Students' perspectives on life as musicians

Regardless of your chosen professional career, creativity should always be at the heart of what a performing musician does. Whether you are working as a full-time freelance musician or doing paid gigs alongside your permanent job, you will also need to know about the business side of the profession. 

Photo: NMH
Lisbeth Wathne Svinø teaches entrepreneurship at the Norwegian Academy of Music. Photo: NAM


Freelance careers and portfolio musicians

Many talented music students will go on to have successful careers in one of the professional symphony orchestras or military bands. However, a 2014 survey of creative and performing music graduates found that musicians are more likely than many comparable professions to be working as freelancers.

Job opportunities for musicians are changing due to factors such as increasing globalisation, technical innovations and changes in public demand. As Harald Jørgensen concludes in his book Research into Higher Music Education from 2009, music students need to build a portfolio to help them enter the labour market.

The Entrepreneurship module at the Norwegian Academy of Music seeks to help create such a portfolio and is associated with CEMPE's development project  Independent Music Careers .

 

Entrepreneurship is the individual's ability to turn ideas into action and the ability to spot opportunities and act on them.

Entrepreneurship in education

Educational institutions in Norway are making a concerted effort to incorporate entrepreneurship into their study programmes. The Norwegian government has signalled a broader interpretation of entrepreneurship than purely the business aspect. It describes entrepreneurship as the individual's ability to turn ideas into action and the ability to spot opportunities and act on them.

Traditionally, many people have considered entrepreneurship exclusively a business concept. At the Norwegian Academy of Music, however, we provide creativity training and work individually with each students' personal foundations.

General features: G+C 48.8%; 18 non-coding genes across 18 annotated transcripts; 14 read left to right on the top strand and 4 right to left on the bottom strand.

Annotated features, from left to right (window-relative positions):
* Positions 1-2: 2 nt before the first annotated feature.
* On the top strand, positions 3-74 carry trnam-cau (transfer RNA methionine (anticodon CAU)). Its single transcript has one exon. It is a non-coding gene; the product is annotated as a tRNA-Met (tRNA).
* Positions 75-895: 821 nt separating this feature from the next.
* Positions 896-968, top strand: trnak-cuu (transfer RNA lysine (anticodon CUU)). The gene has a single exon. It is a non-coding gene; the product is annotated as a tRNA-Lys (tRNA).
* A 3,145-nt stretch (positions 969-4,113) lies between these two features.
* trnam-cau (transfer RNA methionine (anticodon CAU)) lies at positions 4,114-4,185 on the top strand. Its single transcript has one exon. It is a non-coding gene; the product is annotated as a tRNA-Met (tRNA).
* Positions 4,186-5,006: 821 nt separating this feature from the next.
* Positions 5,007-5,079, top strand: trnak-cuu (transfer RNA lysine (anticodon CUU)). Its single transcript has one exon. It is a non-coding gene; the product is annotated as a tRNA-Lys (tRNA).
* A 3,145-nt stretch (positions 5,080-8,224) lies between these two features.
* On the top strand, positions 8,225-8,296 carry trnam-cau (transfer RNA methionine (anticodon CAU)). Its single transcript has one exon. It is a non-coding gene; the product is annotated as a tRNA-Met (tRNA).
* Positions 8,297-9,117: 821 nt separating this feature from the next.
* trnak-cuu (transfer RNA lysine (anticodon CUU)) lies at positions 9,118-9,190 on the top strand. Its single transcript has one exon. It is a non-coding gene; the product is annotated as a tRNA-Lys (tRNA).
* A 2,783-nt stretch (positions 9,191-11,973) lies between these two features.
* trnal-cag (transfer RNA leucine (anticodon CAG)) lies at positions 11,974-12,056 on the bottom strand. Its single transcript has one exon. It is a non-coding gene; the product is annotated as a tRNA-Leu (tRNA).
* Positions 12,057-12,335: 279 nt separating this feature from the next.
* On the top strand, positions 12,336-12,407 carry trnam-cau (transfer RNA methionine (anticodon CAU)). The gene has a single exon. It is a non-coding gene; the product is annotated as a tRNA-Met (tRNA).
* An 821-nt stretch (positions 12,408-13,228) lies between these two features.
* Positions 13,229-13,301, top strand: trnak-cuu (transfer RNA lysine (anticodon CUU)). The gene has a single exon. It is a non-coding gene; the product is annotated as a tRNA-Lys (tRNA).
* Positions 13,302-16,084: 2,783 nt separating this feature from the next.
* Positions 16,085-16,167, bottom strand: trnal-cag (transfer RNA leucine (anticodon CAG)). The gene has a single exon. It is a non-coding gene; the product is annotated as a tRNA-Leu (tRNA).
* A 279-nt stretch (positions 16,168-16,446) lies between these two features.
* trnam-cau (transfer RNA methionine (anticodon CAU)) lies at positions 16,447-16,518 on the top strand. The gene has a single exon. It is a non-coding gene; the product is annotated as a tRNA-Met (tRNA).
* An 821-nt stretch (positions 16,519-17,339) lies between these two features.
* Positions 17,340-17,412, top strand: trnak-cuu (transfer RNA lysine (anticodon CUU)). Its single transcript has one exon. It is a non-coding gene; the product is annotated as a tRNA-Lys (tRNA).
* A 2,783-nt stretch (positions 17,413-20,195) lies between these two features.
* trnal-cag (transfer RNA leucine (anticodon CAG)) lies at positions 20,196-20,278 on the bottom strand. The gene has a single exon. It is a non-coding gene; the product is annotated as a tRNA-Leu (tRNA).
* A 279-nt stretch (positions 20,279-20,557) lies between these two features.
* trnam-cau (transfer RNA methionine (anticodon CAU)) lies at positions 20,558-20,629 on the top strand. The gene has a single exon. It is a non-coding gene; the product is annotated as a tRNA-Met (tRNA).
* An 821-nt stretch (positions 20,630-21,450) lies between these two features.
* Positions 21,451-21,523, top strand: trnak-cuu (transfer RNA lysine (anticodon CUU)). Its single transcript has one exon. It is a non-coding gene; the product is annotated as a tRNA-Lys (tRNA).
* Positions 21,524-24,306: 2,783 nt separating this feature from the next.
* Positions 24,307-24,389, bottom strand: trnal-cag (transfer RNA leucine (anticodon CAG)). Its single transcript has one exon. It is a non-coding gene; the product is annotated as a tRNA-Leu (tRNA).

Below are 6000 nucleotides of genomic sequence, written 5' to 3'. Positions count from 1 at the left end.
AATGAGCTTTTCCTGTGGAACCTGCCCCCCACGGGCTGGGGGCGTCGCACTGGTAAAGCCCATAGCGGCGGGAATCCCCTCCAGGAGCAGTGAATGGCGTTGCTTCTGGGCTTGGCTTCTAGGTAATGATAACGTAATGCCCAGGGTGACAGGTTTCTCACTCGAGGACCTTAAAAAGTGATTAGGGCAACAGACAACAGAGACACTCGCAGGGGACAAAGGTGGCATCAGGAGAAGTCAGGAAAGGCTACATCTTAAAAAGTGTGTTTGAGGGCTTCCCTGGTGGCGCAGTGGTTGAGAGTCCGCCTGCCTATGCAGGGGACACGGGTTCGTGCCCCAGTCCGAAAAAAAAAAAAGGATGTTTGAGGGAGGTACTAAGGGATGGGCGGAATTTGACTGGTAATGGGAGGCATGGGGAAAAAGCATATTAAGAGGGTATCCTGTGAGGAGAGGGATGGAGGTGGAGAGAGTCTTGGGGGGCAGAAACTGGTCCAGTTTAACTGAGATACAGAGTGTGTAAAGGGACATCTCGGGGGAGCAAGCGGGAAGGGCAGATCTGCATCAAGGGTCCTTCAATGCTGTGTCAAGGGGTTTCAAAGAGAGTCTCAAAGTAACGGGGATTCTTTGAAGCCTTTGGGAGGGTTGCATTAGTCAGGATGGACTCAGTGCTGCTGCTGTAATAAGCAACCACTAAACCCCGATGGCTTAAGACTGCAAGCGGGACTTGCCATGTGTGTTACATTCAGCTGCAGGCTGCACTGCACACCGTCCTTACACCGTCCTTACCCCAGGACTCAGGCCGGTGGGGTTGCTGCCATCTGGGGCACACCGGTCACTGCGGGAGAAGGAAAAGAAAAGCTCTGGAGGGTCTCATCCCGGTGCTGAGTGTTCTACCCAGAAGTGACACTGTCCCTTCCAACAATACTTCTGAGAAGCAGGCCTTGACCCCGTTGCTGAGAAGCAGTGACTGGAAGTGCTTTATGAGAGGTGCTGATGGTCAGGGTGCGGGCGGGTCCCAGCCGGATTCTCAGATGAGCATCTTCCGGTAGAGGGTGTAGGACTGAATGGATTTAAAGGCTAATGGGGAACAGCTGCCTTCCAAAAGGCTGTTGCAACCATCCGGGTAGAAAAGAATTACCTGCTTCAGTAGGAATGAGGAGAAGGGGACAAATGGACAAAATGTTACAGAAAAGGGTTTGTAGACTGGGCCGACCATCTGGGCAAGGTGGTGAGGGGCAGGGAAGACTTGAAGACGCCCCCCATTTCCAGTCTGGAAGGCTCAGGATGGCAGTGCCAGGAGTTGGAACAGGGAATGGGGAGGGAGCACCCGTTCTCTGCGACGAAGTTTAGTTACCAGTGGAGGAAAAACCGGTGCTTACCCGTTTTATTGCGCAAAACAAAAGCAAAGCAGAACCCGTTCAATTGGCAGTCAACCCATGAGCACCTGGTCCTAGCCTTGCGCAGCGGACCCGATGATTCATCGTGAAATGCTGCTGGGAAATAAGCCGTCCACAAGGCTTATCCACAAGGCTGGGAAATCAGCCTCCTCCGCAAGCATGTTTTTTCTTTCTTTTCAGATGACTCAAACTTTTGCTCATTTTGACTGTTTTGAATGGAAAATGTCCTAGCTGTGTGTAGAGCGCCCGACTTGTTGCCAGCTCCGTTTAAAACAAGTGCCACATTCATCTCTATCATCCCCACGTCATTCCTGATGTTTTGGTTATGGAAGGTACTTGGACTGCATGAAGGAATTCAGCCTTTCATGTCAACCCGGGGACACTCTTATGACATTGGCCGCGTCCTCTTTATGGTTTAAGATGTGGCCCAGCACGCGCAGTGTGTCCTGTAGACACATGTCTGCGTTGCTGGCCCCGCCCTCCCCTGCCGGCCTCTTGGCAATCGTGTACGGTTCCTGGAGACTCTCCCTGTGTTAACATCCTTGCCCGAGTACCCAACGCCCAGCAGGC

Lisbeth Wathne Svinø teaches entrepreneurship at the Norwegian Academy of Music. Photo: NAM

Creativity

This year we recruited Raymond Olufsen to help provide creativity training. His past positions include that of academic supervisor for the bachelor course “Rock 'n' Roll Entrepreneurs” at the Arctic University of Norway in Alta. Many students have fragments of good ideas. The session was held in order to provide them with concrete tools to further develop their ideas. Olufsen introduced the students to the CPS model. Creative Problem Solving is recognised as one of the best approaches to creativity. See  Raymond Olufsen's own website for more information about the tools he introduced to the students.

Regardless of which career path we choose, it is important to think about what we want to achieve in life.


Photo: NAM

Personal foundations

Regardless of which career path we choose, it is important to think about what we want to achieve in life. By reflecting on where we are right now and what we want to achieve with our careers, we can draw up a plan to help us fulfil our personal goals and dreams. This is a personal and individual process, involving what I have chosen to call our personal foundations . This is a long process, but the students made a good start with their reflections.

Presentation

The students carried out a practical group exercise in which they had to think “outside the box” before presenting the outcomes to each other. Next they were asked to reflect on what generally characterises a good presentation and on what they had learnt from the exercise.

Presentation skills are important in many contexts, be it a brief oral presentation, a written programme note, or an application for funding. Some of the students' key conclusions were to always bear in mind who the recipient of the message is, to make the content comprehensible/simple, and to think about the best use of time and place.

Start-up projects

In this module we also looked at the interrelationship between the start-up phase of a project and the business aspect of it. Many students want to work on their own projects, productions and concerts. Adopting a few business-driven elements or approaches can help save time and resources so that most of the time can be spent on artistic content.

Written by
Lisbeth Wathne Svinø , lecturer in Entrepreneurship at the Norwegian Academy of Music

Last updated: 4. June 2015